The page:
On the day he learned he'd gotten all A's for the fall semester, Kentucky fan favorite Sam Malone tore the anterior cruciate ligament in his left knee. That meant he'll need a fourth major knee surgery in the last five years.
"Unfortunately, he's become an expert at bouncing back from these things," the player's father, Joe Malone, said Tuesday. "I hope and pray he'll have the strength to do it yet again."
During his high school career, Malone tore an ACL, required a separate repair of a torn meniscus and underwent microfracture knee surgery. The latest major injury came in the final minutes of UK's victory over Chattanooga on Saturday.
"To his credit, after a few hours of being in a state of shock, he seems to be bouncing back pretty well," his father said.
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After UK beat Samford Tuesday night, UK Coach John Calipari said he tried to encourage Malone.
"I feel bad for the kid but, like I told him ... life throws you curves, man," Calipari said. "Fate intervenes in our lives sometimes, and you have to deal with it and use it as a positive."
Malone's go-get-em approach to basketball quickly made him a fan favorite. He'd taken six shots in 13 total minutes, making three baskets.
The elder Malone said his son had recovered from the initial shock and had adopted a practical attitude about the need for another surgery and the lengthy rehabilitation period. Malone plans to consult with his former surgeon when he returns to his native Boston for the holidays, then have the surgery upon returning to Kentucky, his father said.
His son planned to resume his basketball career.
"That's my sense," the elder Malone said. "After a couple hours of literally being numb when the doctors told him the news, he then was saying, 'OK, what's the strategy?'
"As a dad, I can't say enough about how proud I am. He's a young man, not a boy."
Calipari saluted Darius Miller (17 points, five assists, no turnovers in 31 minutes). But the UK coach lamented that he grabbed only two rebounds.
"Come on, now," Calipari said. "You're 6-7, and you put your head on the rim. Why weren't you getting those balls?"
Then Calipari answered his own question. "Because I've got to go in there, and there are people in there," he said before returning to his own voice. "Go in there and get eight rebounds. Go do it."
Calipari linked Miller's recent shooting slump (3-for-17 from three-point range in the last four games) to a lack of defensive zeal and hustle.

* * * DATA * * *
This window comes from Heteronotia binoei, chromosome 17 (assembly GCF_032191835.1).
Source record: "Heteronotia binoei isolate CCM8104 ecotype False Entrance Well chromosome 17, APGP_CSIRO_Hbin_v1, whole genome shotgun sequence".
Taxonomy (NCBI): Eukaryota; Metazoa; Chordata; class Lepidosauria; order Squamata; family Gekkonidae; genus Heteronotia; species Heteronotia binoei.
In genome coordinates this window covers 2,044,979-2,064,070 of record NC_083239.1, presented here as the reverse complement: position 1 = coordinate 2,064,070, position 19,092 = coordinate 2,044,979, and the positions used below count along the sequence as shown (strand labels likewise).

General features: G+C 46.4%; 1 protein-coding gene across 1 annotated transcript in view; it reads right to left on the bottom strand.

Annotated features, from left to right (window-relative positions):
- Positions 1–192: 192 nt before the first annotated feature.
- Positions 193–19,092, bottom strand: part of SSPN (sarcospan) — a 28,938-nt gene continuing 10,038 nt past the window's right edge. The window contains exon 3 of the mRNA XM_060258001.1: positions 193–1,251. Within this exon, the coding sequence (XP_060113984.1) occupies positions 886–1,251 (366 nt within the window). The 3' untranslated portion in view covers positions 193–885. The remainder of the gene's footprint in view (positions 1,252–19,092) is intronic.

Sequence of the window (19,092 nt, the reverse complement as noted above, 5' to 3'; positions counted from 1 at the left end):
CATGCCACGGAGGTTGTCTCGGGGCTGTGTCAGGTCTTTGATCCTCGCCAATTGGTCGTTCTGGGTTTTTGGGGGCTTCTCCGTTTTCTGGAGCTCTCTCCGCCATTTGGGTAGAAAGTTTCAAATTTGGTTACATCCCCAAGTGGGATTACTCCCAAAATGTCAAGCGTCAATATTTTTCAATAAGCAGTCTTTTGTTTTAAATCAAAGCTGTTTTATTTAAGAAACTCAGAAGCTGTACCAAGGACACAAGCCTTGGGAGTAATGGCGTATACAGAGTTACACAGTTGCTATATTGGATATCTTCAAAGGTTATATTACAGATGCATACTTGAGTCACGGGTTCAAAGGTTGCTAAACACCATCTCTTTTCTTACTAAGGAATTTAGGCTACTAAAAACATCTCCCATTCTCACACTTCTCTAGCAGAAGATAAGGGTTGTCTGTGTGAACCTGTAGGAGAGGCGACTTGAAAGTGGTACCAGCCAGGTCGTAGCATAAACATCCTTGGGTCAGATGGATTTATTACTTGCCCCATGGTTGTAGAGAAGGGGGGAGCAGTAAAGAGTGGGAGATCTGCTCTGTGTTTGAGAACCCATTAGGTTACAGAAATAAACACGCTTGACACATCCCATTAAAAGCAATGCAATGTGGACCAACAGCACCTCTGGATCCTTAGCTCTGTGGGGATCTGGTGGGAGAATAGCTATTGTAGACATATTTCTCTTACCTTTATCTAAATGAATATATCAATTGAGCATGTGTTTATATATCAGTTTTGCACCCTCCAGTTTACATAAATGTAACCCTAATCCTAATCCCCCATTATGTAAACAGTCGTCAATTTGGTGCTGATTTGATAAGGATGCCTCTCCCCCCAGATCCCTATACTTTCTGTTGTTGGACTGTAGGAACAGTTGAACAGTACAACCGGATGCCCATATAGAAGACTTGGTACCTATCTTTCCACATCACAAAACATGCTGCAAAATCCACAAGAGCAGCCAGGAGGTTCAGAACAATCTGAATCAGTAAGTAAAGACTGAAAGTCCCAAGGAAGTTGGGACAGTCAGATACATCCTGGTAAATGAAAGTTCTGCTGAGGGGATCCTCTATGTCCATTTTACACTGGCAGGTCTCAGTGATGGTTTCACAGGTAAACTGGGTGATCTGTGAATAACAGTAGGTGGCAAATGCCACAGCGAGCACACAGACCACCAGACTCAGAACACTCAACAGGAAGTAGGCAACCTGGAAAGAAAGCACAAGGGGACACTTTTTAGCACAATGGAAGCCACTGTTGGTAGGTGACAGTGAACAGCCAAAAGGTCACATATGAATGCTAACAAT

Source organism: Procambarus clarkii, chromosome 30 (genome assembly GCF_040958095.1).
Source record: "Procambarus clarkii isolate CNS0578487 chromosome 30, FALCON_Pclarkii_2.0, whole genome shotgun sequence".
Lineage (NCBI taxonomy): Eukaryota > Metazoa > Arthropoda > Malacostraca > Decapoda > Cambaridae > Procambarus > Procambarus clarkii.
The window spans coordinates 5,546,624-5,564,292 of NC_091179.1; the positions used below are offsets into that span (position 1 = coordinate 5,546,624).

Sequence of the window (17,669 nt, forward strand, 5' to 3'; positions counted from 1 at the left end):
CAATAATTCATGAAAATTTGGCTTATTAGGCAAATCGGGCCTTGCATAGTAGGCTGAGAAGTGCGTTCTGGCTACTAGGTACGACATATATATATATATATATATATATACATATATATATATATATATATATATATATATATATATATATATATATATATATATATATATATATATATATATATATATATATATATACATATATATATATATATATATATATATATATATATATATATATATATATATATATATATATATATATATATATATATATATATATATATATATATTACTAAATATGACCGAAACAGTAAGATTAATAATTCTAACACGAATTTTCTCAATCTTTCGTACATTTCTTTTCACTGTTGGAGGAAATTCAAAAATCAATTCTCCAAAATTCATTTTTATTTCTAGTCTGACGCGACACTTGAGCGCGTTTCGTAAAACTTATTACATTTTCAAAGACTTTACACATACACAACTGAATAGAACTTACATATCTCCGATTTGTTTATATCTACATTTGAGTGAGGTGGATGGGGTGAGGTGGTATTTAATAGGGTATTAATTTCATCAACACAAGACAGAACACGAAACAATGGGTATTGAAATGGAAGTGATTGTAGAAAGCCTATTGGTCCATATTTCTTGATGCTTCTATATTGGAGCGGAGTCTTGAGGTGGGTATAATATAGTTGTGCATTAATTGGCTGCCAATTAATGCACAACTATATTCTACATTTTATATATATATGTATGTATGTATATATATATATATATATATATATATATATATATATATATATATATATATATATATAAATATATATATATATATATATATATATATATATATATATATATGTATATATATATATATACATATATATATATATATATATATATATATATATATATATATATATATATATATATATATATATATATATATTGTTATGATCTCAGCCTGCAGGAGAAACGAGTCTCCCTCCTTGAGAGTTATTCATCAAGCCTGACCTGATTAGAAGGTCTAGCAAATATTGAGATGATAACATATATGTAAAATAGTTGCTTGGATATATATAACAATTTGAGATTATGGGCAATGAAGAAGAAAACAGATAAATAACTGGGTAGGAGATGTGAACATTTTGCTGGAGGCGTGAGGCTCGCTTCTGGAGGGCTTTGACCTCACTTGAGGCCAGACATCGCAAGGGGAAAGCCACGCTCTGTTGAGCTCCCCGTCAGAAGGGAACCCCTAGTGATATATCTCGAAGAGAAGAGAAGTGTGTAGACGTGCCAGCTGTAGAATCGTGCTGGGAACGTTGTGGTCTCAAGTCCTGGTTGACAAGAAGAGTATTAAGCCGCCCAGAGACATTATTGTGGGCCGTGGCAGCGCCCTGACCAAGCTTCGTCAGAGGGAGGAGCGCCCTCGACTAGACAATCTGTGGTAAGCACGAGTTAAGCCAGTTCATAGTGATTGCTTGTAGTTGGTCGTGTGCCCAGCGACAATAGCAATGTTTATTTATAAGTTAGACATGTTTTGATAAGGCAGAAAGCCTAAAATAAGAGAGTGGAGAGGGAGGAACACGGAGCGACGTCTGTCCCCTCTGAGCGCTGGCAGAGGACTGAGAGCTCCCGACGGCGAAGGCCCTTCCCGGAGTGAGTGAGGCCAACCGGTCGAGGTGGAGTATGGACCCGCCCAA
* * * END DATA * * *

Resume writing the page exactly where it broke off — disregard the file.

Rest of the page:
"That's why you dive on the floor and take a charge, you come up with a tough rebound," the UK coach said. "You want all of that to happen before you get the three."
Miller acknowledged "lapses" by several players. "Us having bad habits," he said.
On the bright side, Miller made three of six three-point shots. He credited watching video of the 2010 Southeastern Conference Tournament, when he made five of 11 three-point shots.
To explain the better shooting against Samford, Miller said he tried not to rush and not shoot on the way down.
Calipari had so few concerns about Terrence Jones' long-term health that the UK coach joked about the All-America candidate's status.
"I'll probably make him the 13th man now that we won without him," Calipari said before adding, "He'll be fine."
Jones sat out the game. He dislocated a finger on his shooting hand against Chattanooga Saturday.
On the plus side, Calipari said Jones' absence meant more playing time for Kyle Wiltjer (22 minutes), Eloy Vargas (season-high 17) and Miller.
Freshman Anthony Davis continued to be the tough-luck kid when it comes to block-charge calls. He went down twice against Samford, the first resulting in a non-call and the second a blocking call.
He also went 0-for-2 against Chattanooga on Saturday.
"Apparently, I'm not doing something right," said Davis, who noted how the Cats work on taking charges. "I'll keep stepping in to take the charge."
Calipari volunteered that the Cats had a team grade-point average of 2.7 in the fall semester.
"It's not the 3.0 that we want," he said. "... Here's what's crazy about basketball. Basketball only has 13 players. So what happens if two guys screw up? It drops that overall (GPA)."
Calipari noted how football has many more players and more room for error.
"You have to have 40 of them screw up to drop it," he said as reporters chuckled. "I'm not trying to kill football."